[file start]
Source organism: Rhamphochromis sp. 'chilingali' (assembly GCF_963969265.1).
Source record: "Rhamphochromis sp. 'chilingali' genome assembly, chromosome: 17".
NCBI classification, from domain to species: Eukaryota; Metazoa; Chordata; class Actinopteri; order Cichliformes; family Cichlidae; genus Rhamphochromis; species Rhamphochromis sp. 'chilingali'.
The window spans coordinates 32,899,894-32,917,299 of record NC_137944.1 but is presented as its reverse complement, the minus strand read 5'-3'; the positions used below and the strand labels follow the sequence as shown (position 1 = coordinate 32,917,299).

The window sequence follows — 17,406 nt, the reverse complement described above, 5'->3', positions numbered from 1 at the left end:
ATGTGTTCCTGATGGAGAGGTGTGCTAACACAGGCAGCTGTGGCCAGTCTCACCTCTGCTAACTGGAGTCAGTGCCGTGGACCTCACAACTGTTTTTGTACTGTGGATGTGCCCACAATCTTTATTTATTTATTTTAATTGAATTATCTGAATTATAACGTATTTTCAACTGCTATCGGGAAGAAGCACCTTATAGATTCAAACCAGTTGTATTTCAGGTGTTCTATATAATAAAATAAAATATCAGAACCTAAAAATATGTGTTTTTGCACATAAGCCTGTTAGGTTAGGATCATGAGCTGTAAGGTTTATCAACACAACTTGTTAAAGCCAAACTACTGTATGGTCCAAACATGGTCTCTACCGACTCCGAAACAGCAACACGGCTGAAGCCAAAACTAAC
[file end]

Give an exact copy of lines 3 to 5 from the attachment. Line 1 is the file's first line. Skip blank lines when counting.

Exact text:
NCBI classification, from domain to species: Eukaryota; Metazoa; Chordata; class Actinopteri; order Cichliformes; family Cichlidae; genus Rhamphochromis; species Rhamphochromis sp. 'chilingali'.
The window spans coordinates 32,899,894-32,917,299 of record NC_137944.1 but is presented as its reverse complement, the minus strand read 5'-3'; the positions used below and the strand labels follow the sequence as shown (position 1 = coordinate 32,917,299).

The window sequence follows — 17,406 nt, the reverse complement described above, 5'->3', positions numbered from 1 at the left end: